# Explanation for something in a Functional Analysis book by Kesavan

My wife is reading "Functional Analysis and Applications" by Kesavan. On page $140$, at the bottom it says "Let $\Omega$ be an open set, $f\in L^2(\Omega)$, and $u\in H^1_0(\Omega)$ such that $-\Delta u+u=f$ in $\Omega$. And let $x_0 \notin \operatorname{sing.supp}(f)$."

Here $H_0^1(\Omega)$ is the closure of the test functions on $\Omega$ in $H^1(\Omega)=\{u\in L^2(\Omega)\mid\,D^\alpha u\in L^2(\Omega)\text{ for all } |\alpha|\leq 1\}$ and $\operatorname{sing.supp}(f)$ is the complement of the largest open set on which $f$ is $C^\infty$. The norm on $H^1(\Omega)$ is $$\| u\|=\sum_{|\alpha|\leq 1}\|D^\alpha u\|_{_{L^2(\Omega)}}.$$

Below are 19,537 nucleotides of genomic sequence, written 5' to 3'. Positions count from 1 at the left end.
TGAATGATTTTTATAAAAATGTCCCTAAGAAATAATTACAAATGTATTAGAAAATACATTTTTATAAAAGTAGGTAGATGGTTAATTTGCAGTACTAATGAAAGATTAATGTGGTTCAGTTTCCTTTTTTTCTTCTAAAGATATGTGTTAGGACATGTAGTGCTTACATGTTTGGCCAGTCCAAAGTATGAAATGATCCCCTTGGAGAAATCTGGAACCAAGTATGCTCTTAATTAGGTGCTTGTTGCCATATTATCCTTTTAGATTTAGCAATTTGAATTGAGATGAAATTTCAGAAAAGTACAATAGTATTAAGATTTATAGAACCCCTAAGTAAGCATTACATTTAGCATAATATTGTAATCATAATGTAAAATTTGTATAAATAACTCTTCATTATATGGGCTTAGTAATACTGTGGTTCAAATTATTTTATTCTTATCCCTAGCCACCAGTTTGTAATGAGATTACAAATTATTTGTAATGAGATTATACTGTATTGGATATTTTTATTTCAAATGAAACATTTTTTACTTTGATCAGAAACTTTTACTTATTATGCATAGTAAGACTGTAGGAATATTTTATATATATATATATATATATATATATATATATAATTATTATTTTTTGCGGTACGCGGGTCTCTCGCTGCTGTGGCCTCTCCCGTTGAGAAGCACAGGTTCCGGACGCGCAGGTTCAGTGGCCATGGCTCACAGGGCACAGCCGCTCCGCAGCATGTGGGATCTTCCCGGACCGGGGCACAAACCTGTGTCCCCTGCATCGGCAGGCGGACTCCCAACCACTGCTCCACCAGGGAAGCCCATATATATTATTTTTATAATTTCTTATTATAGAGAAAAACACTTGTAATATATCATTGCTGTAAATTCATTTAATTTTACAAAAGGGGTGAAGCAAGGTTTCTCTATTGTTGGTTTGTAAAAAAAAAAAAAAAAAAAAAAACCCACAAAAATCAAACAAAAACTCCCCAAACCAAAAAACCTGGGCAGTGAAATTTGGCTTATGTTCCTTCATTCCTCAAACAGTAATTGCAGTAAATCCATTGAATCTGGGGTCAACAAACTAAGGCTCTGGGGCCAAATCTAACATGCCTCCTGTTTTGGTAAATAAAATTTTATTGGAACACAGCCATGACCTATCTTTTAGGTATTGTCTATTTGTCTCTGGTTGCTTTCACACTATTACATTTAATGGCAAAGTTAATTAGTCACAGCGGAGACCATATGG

Why does such $x_0$ exist?

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If it doesn't then, by elliptic regularity, $u$ is smooth and a classical solution. – Jose27 Nov 22 '11 at 4:35
@Jose27 You could make your comment an answer. – Davide Giraudo Apr 22 '12 at 15:45